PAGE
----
Skip to main content
News > Walking Football Partnership Aimed at Improving Health Outcomes for Scottish Men and Women

Walking Football Partnership Aimed at Improving Health Outcomes for Scottish Men and Women

Scotland’s leading health charity Chest, Heart & Stroke Scotland has announced a partnership with Walking Football Scotland at Hampden Park, the home of Scottish football.

The partnership will see the two charities work together to improve health outcomes for thousands of over fifties across the country. Chest, Heart & Stroke Scotland’s Health Defence Team will visit many of the Walking Football Teams across Scotland to offer health checks such as blood pressure and cholesterol level tests.  These tests can be early indicators of a risk of stroke or heart disease.

More than 9000 people have a stroke in Scotland every year.  Incidences of heart attack are even higher, with 11000 people in Scotland having a heart attack in 2022. 97 per cent of these occurred in people age 45 or over.

As part of the partnership, Chest, Heart & Stroke Scotland will be the headline sponsor of the Walking Football Scotland Scottish Cup and Football Festival, which takes place at Glasgow Green on 24th June.  The event is anticipated to be the largest Walking Football Event ever held, with 78 teams signed up to take part.

Kicking off a new partnership

Matt Ramsay, event organiser and trustee of Walking Football Scotland said: “We are extremely grateful to be working alongside CHSS in delivering the biggest one-day walking football event in the world.

“We see this partnership being the perfect opportunity to further enhance our offering to clubs across the country with the help to improve physical health with the early intervention support that CHSS will be able to provide.”

Allan Cowie, Chief Operating Officer of Chest, Heart & Stroke Scotland, attended the launch at Hampden. Speaking about the partnership he said: “Working in partnership with Walking Football Scotland will amplify both organisations’ desire to promote physical activity as a key element to enhance people’s own health and wellbeing.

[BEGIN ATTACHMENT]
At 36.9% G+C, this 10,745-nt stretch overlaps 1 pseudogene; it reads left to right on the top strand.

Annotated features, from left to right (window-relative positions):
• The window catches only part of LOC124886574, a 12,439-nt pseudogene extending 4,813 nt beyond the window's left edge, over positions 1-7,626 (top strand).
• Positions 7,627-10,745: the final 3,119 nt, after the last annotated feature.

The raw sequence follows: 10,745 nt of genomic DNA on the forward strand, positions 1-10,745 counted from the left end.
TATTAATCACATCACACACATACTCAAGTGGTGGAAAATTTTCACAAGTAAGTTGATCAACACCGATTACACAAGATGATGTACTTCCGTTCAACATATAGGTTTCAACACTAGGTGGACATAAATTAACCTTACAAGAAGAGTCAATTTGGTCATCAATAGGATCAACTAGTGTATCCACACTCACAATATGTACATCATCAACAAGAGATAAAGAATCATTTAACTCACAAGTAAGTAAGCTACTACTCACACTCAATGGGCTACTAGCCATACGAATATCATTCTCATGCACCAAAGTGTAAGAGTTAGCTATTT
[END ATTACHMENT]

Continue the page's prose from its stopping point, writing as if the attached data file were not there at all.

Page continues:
“Our collective aim is to both increase the numbers of men and women who choose walking football as part of their efforts to keep active and to ensure they have access to information and support to manage the risk of or legacy from a stroke or heart disease.

“The impact of taking part in regular physical activity such as Walking Football on both physical and mental health cannot be underestimated, and by offering easy to access health checks in a familiar environment we can break down barriers to healthcare, identifying those at risk, and encouraging them to pursue treatment.”

A recent pilot project that saw the team from CHSS’s Maryhill Health Defence Hub attend a Walking Football session at Glasgow Life Maryhill to provide health checks was found to be a huge success.

Walking Football participant and coach Colin Craig (73) took part in the event. He said: “At the event I found that I had slightly high blood pressure. Gillian from CHSS suggested I visited her at the Maryhill Hub for further check-up and I was then referred to my GP for further action.

“The fact that they came to our football environment in a very relaxed setting with no pressure, I was able to take the steps needed which have now improved my health and my life.”

People are leaving hospital feeling scared and alone. You can change that.

Your donation can help people do more than just survive – you can help them really live.


Latest News

Share this page
  • Was this helpful ?
  • YesNo